Saint Stephen’s Choir Academy offers an excellent opportunity for home–schooled boys in the Timonium/Mays Chapel area to obtain a rigorous musical education. If you don’t find the answers to your questions on this page, feel free to contact Adric, the Choirmaster, at firstname.lastname@example.org, or the Director of Admissions, Mrs Cheryl Nickol, at email@example.com.
Under the tutelage of an accomplished Peabody Conservatory graduate, boys aged 8 through 18 are taught to read and write musical notation following an internationally recognized curriculum (see below). They quickly become proﬁcient singing in several languages, including English, Latin, German, and French. (They may not become proficient in speaking all these languages, but their diction and pronunciation will be impeccable.) The choir’s musical repertory spans several centuries, from mediæval plainsong chant to Palestrina, Bach, Mozart, Bernstein, right through to music composed this century. This repertory is the same used at major Men & Boy Choir institutions around the world, such as Saint Thomas Church, NY; King’s College and St John’s College, Cambridge; and New College, Oxford. The anthems the choir sings regularly show up at concerts and on recordings by such groups as The King’s Singers, Chanticleer, The Tallis Scholars, and The Sixteen. Unlike most music education courses (even those in public and private schools), which tend to be passive (listening to recordings, reading textbooks, and, rarely, attending concerts), music education in a choir includes active training: through participation in regular performances, boys become intimately familiar with the styles of different composers and periods, and they become more discerning in their appreciation of music, and music performance, in general.
The RSCM Curriculum
Saint Stephen’s Choir Academy follows the Royal School of Church Music (RSCM) curriculum. In addition to singing a broad selection of the world’s best choral music, the boys are trained in solfège (an aid to sight singing; see below), musical notation, music theory (including harmonic analysis and an understanding of chord progressions), and music analysis (focusing on the structural aspects of music, such as counterpoint, and standard compositional forms).
The RSCM curriculum includes a series of formal tests, which mark a boy’s graduation to successively higher levels of understanding. These increasing levels are marked by the different colored ribbons which the boys wear during services, and by increasing levels in the boys’ stipends. (Oh, did we mention that the cost to families is negative? See below.)
Solfège, or “Do-Re-Mi”
Remember “Do-Re-Mi”, the song in The Sound of Music, where Maria teaches the Von Trapp children to sing? Rogers and Hammerstein didn’t make up those names for notes. They were originally invented by a Benedictine monk named Guido d’Arezzon at the beginning of the 11th Century. (Actually, he used “ut” instead of “do”, and he didn’t have “ti”. His system has been modified over the centuries.) This system, which aids the singer in understanding intervals between notes—and thus facilitates sight singing—is used the world over in music conservatories and university music departments. (The ability to sight sing using solfège is common graduation requirement a many major music institutions, even for instrumentalists.)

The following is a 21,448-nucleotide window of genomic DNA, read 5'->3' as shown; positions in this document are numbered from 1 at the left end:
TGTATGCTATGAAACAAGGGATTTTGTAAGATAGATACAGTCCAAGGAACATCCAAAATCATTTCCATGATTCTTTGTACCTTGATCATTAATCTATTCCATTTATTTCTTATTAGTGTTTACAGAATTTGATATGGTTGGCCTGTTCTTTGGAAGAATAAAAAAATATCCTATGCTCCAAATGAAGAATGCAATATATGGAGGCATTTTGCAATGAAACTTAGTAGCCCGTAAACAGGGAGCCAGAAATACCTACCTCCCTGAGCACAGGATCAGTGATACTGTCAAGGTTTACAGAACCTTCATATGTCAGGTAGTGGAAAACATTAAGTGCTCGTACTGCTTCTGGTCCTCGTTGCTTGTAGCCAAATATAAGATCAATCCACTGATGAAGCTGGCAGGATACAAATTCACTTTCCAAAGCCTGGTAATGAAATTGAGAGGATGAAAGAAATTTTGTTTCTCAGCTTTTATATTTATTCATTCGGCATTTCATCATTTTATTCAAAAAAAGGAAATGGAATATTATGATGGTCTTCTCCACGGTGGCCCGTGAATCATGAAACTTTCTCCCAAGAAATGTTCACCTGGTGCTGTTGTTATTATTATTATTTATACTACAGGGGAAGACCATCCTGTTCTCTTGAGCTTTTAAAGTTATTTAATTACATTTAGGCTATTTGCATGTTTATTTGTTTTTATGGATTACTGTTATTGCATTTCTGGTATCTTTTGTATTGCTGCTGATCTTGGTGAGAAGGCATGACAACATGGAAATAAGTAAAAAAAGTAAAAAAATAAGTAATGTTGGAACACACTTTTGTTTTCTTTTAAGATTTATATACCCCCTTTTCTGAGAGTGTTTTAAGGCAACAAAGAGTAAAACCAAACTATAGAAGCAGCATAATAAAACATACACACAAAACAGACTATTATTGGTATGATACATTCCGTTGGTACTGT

Tuition and Stipends
Unlike similar music education and training programs around the region, Saint Stephen’s Choir Academy’s $1,500 tuition is subsidized by 8 full-scholarships and 8 half-scholarships. As a result, many boys in the Saint Stephen’s Choir Academy receive an extensive classical music education at no cost to their families. The primary factors in admission are musical aptitude and a strong interest in music and choral singing. The strong interest is paramount, because admission entails a commitment of time: boys are expected to be on time for all rehearsals and for Sunday morning services and occasional evening services during the standard school year (September to early June). To underscore the fact that this is a professional commitment (the same commitment expected of the men of the choir), boys receive a monthly stipend commensurate with their demonstrated abilities, as evaluated by the Choirmaster based on their proficiency in performance and on the written RSCM tests. Please contact the Choirmaster for details on the current stipend amounts and details on rehearsal schedules.
What’s the Right Age?
Boys can gain admittance to the Choir as early as age 8. The basic prerequisites are the ability to read English, and the ability to match pitch. Boys will gain the education and training necessary to become proficient musicians through thrice-weekly rehearsals and weekly performances. The earlier a boy joins the choir, the more productive he will be, and the more he will benefit from his education and training. Boys usually continue singing into their high school years, after their voices break. They simply transition from singing treble (soprano) to singing one of the men’s parts (alto, tenor, and bass) as their adult voices settle. Thus, the boys’ understanding of the repertory continues to increase as they re-learn familiar works from a different point of view. This continued participation puts boys in a good position to continue singing in ensembles when the go to college. (Boys who go to college locally often manage to continue singing in the choir during their college years.)